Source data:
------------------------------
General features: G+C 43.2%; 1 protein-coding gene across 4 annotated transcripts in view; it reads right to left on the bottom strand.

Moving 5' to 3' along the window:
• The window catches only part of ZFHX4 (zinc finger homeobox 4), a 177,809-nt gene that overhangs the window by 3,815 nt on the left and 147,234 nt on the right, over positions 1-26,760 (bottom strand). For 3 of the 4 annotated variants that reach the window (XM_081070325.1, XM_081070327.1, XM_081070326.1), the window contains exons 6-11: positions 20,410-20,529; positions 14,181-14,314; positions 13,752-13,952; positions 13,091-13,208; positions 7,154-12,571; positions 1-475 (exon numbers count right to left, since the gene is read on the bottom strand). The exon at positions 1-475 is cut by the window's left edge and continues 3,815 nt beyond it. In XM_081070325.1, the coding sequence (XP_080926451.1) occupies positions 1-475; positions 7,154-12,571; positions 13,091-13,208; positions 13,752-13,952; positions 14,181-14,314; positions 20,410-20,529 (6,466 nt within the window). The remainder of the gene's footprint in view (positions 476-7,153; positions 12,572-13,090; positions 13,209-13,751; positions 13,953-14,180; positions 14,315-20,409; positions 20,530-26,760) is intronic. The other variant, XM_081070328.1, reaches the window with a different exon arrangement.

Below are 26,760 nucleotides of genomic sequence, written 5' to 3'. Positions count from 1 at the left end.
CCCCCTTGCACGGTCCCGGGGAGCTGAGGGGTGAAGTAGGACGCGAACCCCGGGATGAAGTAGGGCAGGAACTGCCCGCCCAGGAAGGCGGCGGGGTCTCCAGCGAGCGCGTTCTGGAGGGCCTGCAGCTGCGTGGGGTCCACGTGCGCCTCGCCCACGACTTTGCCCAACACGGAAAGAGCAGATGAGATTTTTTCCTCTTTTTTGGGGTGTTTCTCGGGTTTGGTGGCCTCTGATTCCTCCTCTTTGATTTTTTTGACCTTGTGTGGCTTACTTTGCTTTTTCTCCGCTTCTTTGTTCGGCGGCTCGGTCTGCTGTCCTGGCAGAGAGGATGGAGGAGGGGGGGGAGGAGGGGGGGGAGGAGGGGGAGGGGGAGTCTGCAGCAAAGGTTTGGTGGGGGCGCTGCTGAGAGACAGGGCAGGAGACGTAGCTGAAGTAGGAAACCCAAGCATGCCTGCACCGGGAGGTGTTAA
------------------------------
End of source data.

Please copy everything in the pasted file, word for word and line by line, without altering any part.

General features: G+C 43.2%; 1 protein-coding gene across 4 annotated transcripts in view; it reads right to left on the bottom strand.

Moving 5' to 3' along the window:
• The window catches only part of ZFHX4 (zinc finger homeobox 4), a 177,809-nt gene that overhangs the window by 3,815 nt on the left and 147,234 nt on the right, over positions 1-26,760 (bottom strand). For 3 of the 4 annotated variants that reach the window (XM_081070325.1, XM_081070327.1, XM_081070326.1), the window contains exons 6-11: positions 20,410-20,529; positions 14,181-14,314; positions 13,752-13,952; positions 13,091-13,208; positions 7,154-12,571; positions 1-475 (exon numbers count right to left, since the gene is read on the bottom strand). The exon at positions 1-475 is cut by the window's left edge and continues 3,815 nt beyond it. In XM_081070325.1, the coding sequence (XP_080926451.1) occupies positions 1-475; positions 7,154-12,571; positions 13,091-13,208; positions 13,752-13,952; positions 14,181-14,314; positions 20,410-20,529 (6,466 nt within the window). The remainder of the gene's footprint in view (positions 476-7,153; positions 12,572-13,090; positions 13,209-13,751; positions 13,953-14,180; positions 14,315-20,409; positions 20,530-26,760) is intronic. The other variant, XM_081070328.1, reaches the window with a different exon arrangement.

Below are 26,760 nucleotides of genomic sequence, written 5' to 3'. Positions count from 1 at the left end.
CCCCCTTGCACGGTCCCGGGGAGCTGAGGGGTGAAGTAGGACGCGAACCCCGGGATGAAGTAGGGCAGGAACTGCCCGCCCAGGAAGGCGGCGGGGTCTCCAGCGAGCGCGTTCTGGAGGGCCTGCAGCTGCGTGGGGTCCACGTGCGCCTCGCCCACGACTTTGCCCAACACGGAAAGAGCAGATGAGATTTTTTCCTCTTTTTTGGGGTGTTTCTCGGGTTTGGTGGCCTCTGATTCCTCCTCTTTGATTTTTTTGACCTTGTGTGGCTTACTTTGCTTTTTCTCCGCTTCTTTGTTCGGCGGCTCGGTCTGCTGTCCTGGCAGAGAGGATGGAGGAGGGGGGGGAGGAGGGGGGGGAGGAGGGGGAGGGGGAGTCTGCAGCAAAGGTTTGGTGGGGGCGCTGCTGAGAGACAGGGCAGGAGACGTAGCTGAAGTAGGAAACCCAAGCATGCCTGCACCGGGAGGTGTTAA